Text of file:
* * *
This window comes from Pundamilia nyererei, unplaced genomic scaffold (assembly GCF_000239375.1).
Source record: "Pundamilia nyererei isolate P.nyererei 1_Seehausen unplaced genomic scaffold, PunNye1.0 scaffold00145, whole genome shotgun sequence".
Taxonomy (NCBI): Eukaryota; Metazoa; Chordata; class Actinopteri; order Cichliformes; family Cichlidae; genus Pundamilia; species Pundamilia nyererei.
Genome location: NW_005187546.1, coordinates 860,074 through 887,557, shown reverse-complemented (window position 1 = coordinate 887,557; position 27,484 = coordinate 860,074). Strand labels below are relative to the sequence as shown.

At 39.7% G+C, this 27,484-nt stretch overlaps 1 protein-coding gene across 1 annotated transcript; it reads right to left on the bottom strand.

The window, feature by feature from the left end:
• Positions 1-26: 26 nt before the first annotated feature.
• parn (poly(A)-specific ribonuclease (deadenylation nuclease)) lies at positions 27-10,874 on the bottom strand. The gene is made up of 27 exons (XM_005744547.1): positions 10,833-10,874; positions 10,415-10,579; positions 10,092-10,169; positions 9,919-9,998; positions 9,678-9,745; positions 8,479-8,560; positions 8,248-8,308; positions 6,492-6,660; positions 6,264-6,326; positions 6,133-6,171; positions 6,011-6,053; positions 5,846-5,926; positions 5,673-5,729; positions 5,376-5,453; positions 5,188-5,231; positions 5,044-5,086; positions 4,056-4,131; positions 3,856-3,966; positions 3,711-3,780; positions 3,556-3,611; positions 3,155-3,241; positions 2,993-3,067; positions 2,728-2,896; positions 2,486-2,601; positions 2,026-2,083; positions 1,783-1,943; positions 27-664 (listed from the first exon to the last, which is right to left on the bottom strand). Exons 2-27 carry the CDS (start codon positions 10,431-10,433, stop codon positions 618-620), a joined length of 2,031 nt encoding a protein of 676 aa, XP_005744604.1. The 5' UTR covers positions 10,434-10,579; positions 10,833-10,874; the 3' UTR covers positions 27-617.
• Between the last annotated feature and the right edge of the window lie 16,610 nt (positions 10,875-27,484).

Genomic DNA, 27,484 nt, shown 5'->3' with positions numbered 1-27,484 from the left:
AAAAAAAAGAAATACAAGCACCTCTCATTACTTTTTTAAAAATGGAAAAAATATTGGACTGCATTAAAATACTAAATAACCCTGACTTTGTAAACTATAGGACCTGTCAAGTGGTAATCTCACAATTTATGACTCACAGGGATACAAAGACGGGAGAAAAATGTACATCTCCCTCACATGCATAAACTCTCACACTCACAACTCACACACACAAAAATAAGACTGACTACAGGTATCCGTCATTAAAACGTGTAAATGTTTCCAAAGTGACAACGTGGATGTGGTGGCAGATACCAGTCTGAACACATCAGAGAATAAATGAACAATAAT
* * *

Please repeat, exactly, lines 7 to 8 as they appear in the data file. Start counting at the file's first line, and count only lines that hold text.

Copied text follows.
• Positions 1-26: 26 nt before the first annotated feature.
• parn (poly(A)-specific ribonuclease (deadenylation nuclease)) lies at positions 27-10,874 on the bottom strand. The gene is made up of 27 exons (XM_005744547.1): positions 10,833-10,874; positions 10,415-10,579; positions 10,092-10,169; positions 9,919-9,998; positions 9,678-9,745; positions 8,479-8,560; positions 8,248-8,308; positions 6,492-6,660; positions 6,264-6,326; positions 6,133-6,171; positions 6,011-6,053; positions 5,846-5,926; positions 5,673-5,729; positions 5,376-5,453; positions 5,188-5,231; positions 5,044-5,086; positions 4,056-4,131; positions 3,856-3,966; positions 3,711-3,780; positions 3,556-3,611; positions 3,155-3,241; positions 2,993-3,067; positions 2,728-2,896; positions 2,486-2,601; positions 2,026-2,083; positions 1,783-1,943; positions 27-664 (listed from the first exon to the last, which is right to left on the bottom strand). Exons 2-27 carry the CDS (start codon positions 10,431-10,433, stop codon positions 618-620), a joined length of 2,031 nt encoding a protein of 676 aa, XP_005744604.1. The 5' UTR covers positions 10,434-10,579; positions 10,833-10,874; the 3' UTR covers positions 27-617.